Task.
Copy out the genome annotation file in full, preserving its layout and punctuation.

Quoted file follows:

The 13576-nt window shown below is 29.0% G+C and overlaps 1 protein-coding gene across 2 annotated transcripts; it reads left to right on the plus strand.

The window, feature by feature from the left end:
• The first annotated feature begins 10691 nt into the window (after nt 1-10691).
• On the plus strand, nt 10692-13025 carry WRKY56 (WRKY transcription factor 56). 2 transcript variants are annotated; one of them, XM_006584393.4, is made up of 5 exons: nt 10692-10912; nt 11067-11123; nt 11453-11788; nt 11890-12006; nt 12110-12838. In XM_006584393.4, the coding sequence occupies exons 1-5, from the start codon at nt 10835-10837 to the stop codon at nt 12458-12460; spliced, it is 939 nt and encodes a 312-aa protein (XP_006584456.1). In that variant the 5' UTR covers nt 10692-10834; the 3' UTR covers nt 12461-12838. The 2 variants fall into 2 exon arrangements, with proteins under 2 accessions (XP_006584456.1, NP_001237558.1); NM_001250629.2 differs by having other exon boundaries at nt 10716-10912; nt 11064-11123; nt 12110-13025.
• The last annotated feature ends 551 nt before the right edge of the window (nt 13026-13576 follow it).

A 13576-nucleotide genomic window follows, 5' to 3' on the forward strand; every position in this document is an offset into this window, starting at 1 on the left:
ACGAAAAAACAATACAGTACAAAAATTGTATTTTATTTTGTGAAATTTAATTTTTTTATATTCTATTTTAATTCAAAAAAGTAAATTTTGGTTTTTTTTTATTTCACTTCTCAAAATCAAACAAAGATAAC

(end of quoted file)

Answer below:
The 13576-nt window shown below is 29.0% G+C and overlaps 1 protein-coding gene across 2 annotated transcripts; it reads left to right on the plus strand.

The window, feature by feature from the left end:
• The first annotated feature begins 10691 nt into the window (after nt 1-10691).
• On the plus strand, nt 10692-13025 carry WRKY56 (WRKY transcription factor 56). 2 transcript variants are annotated; one of them, XM_006584393.4, is made up of 5 exons: nt 10692-10912; nt 11067-11123; nt 11453-11788; nt 11890-12006; nt 12110-12838. In XM_006584393.4, the coding sequence occupies exons 1-5, from the start codon at nt 10835-10837 to the stop codon at nt 12458-12460; spliced, it is 939 nt and encodes a 312-aa protein (XP_006584456.1). In that variant the 5' UTR covers nt 10692-10834; the 3' UTR covers nt 12461-12838. The 2 variants fall into 2 exon arrangements, with proteins under 2 accessions (XP_006584456.1, NP_001237558.1); NM_001250629.2 differs by having other exon boundaries at nt 10716-10912; nt 11064-11123; nt 12110-13025.
• The last annotated feature ends 551 nt before the right edge of the window (nt 13026-13576 follow it).

A 13576-nucleotide genomic window follows, 5' to 3' on the forward strand; every position in this document is an offset into this window, starting at 1 on the left:
ACGAAAAAACAATACAGTACAAAAATTGTATTTTATTTTGTGAAATTTAATTTTTTTATATTCTATTTTAATTCAAAAAAGTAAATTTTGGTTTTTTTTTATTTCACTTCTCAAAATCAAACAAAGATAAC